The impact of remote monitoring (RM) on clinical outcomes in heart failure (HF) patients with cardiac resynchronisation therapy-defibrillator (CRT-D) implantation is controversial. This study sought to evaluate the performance of an RM follow-up protocol using modified criteria of the PARTNERS HF trial in comparison with a conventional follow-up scheme.

Material and methods:
We compared cardiovascular (CV) mortality (primary endpoint) and hospitalisation events for decompensated HF, and the number of ambulatory in-office visits (secondary endpoint) in CRT-D implanted patients with automatic RM utilising daily transmissions (RM group, n = 45) and conventional follow-up (CFU group, n = 43) in a single-centre observational study.

After a median follow-up of 25 months, a significant advantage was seen in the RM group in terms of CV mortality (1 vs. 6 death event, p = 0.04), although RM follow-up was not an independent predictor for CV mortality (HR = 0.882; 95% CI: 0.25–3.09; p = 0.845). Patient CV mortality was independently influenced by hospitalisation events for decompensated HF (HR = 3.24; 95% CI: 8–84; p = 0.022) during follow-up. We observed significantly fewer hospitalisation events for decompensated HF (8 vs. 29 events, p = 0.046) in the RM group. Furthermore, a decreased number of total (161 vs. 263, p < 0.01) and unnecessary ambulatory in-office visits (6 vs. 19, p = 0.012) were seen in the RM group as compared to the CFU group.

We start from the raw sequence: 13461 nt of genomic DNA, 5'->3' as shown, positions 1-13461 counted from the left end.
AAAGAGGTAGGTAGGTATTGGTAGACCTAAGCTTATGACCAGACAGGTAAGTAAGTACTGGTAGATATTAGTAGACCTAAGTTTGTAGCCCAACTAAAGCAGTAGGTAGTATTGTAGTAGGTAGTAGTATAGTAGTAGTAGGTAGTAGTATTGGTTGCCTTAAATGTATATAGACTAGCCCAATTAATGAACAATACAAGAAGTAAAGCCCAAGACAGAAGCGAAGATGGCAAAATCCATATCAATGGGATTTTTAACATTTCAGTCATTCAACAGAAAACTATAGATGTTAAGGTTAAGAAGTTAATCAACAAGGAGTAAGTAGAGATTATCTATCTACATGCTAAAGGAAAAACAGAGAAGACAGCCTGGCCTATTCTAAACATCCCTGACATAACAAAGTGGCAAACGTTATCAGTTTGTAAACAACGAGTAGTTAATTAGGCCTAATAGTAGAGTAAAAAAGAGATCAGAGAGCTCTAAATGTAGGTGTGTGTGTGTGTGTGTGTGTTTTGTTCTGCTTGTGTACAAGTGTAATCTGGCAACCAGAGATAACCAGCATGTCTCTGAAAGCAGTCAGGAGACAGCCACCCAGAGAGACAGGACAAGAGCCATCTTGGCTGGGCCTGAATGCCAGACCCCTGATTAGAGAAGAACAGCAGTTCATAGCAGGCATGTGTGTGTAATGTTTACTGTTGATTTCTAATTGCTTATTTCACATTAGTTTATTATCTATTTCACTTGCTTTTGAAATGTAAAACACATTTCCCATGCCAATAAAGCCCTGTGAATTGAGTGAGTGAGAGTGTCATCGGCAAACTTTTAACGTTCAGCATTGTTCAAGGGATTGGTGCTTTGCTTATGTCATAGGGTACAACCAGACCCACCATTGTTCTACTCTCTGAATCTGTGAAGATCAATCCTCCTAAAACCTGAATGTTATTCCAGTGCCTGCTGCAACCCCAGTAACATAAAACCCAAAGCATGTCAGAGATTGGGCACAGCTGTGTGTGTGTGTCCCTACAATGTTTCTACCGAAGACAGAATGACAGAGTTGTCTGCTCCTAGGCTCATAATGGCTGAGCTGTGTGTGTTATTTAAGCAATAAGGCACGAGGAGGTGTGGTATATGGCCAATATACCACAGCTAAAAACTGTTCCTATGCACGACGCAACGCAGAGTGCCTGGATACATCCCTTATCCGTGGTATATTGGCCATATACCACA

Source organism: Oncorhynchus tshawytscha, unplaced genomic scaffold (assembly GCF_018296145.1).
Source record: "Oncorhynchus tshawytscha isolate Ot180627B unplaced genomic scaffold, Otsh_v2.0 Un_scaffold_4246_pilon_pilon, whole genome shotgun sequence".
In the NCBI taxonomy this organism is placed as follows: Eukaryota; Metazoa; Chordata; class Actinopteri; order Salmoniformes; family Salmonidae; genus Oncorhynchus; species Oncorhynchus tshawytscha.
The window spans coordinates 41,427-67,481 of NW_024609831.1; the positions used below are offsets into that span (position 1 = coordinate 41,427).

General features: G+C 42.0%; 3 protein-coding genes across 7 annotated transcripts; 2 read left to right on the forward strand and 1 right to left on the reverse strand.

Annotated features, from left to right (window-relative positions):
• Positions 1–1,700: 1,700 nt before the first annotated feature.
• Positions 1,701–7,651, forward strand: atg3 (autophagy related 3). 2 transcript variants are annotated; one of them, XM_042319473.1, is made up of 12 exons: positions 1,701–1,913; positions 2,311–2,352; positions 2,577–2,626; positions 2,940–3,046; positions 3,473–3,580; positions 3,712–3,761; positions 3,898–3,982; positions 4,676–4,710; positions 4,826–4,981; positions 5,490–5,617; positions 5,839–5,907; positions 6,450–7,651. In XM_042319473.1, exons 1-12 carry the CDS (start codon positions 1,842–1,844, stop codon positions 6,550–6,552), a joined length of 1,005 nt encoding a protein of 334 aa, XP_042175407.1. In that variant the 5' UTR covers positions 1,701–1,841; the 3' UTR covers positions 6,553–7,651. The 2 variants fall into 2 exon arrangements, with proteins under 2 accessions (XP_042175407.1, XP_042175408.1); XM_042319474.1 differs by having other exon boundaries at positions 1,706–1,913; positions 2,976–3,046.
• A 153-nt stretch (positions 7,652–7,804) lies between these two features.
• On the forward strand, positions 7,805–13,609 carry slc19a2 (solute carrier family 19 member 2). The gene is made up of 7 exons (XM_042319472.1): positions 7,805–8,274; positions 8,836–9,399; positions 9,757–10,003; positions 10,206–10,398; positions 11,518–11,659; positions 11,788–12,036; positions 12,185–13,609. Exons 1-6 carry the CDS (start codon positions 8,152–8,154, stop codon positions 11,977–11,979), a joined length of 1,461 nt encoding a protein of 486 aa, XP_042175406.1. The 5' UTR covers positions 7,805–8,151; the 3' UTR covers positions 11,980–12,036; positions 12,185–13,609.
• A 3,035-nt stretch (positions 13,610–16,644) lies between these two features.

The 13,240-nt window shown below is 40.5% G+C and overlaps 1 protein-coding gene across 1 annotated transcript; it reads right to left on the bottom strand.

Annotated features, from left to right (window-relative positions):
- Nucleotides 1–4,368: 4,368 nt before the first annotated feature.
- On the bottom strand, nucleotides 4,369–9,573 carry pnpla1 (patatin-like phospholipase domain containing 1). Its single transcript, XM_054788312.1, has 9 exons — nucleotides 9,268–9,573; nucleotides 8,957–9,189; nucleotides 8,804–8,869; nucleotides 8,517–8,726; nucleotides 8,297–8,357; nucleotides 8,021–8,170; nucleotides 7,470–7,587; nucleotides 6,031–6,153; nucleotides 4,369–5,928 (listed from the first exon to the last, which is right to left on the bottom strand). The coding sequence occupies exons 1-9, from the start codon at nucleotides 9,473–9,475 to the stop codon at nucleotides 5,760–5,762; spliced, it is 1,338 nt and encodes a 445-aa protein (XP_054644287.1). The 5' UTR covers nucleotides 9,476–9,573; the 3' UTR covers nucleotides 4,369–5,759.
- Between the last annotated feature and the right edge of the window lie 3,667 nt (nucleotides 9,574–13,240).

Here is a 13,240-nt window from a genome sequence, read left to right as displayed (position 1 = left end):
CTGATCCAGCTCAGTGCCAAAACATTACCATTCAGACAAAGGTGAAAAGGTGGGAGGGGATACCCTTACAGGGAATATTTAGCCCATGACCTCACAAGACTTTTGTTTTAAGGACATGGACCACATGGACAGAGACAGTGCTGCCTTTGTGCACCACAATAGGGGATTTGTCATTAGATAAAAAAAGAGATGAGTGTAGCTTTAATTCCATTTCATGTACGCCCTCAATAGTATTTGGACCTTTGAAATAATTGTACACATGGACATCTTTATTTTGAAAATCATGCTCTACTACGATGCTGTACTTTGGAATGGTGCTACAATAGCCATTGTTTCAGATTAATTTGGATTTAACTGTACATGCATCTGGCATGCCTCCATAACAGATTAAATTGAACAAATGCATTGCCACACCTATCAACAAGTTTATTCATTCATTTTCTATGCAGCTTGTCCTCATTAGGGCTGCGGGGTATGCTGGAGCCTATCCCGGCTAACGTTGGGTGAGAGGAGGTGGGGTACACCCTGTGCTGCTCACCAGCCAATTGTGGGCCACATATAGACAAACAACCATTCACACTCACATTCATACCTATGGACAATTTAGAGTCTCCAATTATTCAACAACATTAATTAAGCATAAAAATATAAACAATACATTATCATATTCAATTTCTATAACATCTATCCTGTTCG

Follow-up of CRT-D patients using automatic RM with daily transmissions based on modified PARTNERS HF criteria enabled more effective ambulatory interventions leading indirectly to improved CV survival. Moreover, RM directly decreased the number of HF hospitalizations and ambulatory follow-up burden compared to CRT-D patients with conventional follow-up.